the dreadful storm. But we put our confidence in our Heavenly Father, and although in a country where no one can assist us, being surrounded only by poor naked and starving Indians, who all come to us for relief, we hope our Heavenly Father will touch the heart of wealthy persons of happier lands and assist us by their means.

May I be allowed to assure you once more of my esteem, my profound respect, and sincere gratitude.

I am, Honourable and Dear Sir, your very grateful servant,


Sister of Charity.




THE motives that impelled Sir John A. Macdonald and his colleagues at Ottawa to “round off” Confederation by adding the Province of British Columbia to the Union after the North-West Territories had been acquired from the Hudson Bay Company were based on national as well as Imperial considerations.

What would have been the fate of British Columbia if it had remained isolated from Eastern Canada by an unexplored “sea of mountains' and vast, uninhabited prairies ?

There is no question that it would have inevitably resulted in the absorption of the Crown Colony on the Pacific coast by the United States. Social and economic forces were working in that direction from the date of the discovery of gold in 1856. Thousands of adventurous American citizens flocked to British Columbia, and between the two countries there was a good deal of inter-communication by land and sea. Sir James Douglas, an ex-Governor, a prominent figure in the early days of the colony, was opposed to Confederation.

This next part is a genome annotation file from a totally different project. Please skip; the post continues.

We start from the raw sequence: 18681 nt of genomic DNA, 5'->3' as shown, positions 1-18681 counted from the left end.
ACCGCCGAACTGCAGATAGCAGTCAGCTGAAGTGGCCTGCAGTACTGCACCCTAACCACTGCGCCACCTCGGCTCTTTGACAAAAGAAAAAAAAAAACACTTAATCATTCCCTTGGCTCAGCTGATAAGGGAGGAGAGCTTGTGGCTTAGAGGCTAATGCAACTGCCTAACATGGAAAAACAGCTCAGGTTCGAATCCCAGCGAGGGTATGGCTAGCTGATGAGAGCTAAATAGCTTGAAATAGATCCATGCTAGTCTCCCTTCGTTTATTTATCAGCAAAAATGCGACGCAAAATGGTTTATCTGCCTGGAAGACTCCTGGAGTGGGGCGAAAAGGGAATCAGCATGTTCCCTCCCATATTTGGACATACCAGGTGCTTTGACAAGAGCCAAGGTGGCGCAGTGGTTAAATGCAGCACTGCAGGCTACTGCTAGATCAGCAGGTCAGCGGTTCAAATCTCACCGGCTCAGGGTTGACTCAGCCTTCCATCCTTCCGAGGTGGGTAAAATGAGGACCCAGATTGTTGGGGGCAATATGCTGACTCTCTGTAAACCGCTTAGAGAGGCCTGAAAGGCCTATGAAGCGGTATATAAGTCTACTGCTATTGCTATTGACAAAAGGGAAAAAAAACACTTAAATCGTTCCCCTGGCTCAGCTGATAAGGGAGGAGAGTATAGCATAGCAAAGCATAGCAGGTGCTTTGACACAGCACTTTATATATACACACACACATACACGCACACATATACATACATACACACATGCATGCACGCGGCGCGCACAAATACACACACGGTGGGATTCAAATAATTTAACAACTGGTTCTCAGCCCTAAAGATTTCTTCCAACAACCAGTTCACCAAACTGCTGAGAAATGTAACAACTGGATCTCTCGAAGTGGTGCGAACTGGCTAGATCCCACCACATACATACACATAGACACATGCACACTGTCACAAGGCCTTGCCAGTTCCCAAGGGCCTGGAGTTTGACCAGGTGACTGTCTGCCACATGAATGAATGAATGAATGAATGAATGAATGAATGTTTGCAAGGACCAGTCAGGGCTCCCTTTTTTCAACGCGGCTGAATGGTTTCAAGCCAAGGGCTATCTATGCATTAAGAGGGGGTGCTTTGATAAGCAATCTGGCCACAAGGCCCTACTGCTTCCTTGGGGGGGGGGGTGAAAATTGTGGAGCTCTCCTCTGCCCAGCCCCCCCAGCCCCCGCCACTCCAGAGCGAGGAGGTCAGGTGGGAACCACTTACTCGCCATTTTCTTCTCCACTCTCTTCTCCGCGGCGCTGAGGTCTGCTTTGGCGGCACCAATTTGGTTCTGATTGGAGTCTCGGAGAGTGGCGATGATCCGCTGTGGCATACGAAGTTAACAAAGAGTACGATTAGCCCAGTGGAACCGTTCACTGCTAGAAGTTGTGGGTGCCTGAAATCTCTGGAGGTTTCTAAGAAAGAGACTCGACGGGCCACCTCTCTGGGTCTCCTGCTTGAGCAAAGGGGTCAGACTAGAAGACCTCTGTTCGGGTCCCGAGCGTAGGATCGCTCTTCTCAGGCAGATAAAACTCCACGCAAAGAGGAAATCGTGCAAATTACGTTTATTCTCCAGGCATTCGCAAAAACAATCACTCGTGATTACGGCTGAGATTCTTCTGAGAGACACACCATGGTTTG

Until his eleventh-hour conversion, ex-Governor Seymour entertained similar views. The appointment of Anthony Musgrave, a pro-Union man, in

1869, came at a psychological moment when the Imperial authorities in London were giving their ardent support to the cause dearest to the hearts of Canadian statesmen.

The offer of the Dominion Government to build a railway from the head of the Great Lakes to the Pacific coast was the chief inducement that settled the political destiny of British Columbia. The story of the great difficulties encountered and the obstacles overcome in carrying out that gigantic and epoch-making project forms an interesting chapter in Canadian history. As Minister of Railways at the time, I had something to do with the preliminary negotiations and the carrying out of the work.

The Government of Canada, having been successful in acquiring the North-West Territory, felt that the completion of Federation, both for national and Imperial consideration, involved the addition of British Columbia. Sir John A. Macdonald's views in regard to the wisdom of this step were shared just as strongly by every one of his colleagues. They realised that a federation, to be effective for a young nation, must represent a union extending from sea to sea.

At that period we were also hopeful of including Newfoundland and Prince Edward Island. Newfoundland is still " out in the cold ” after the lapse of nearly half a century, despite the efforts made by Sir John Macdonald's Government; but I am hopeful ere long that the colony will become part of Canada. Prince Edward Island, after a good deal of hesitancy and uncertainty from the days of the historic conference at Charlotte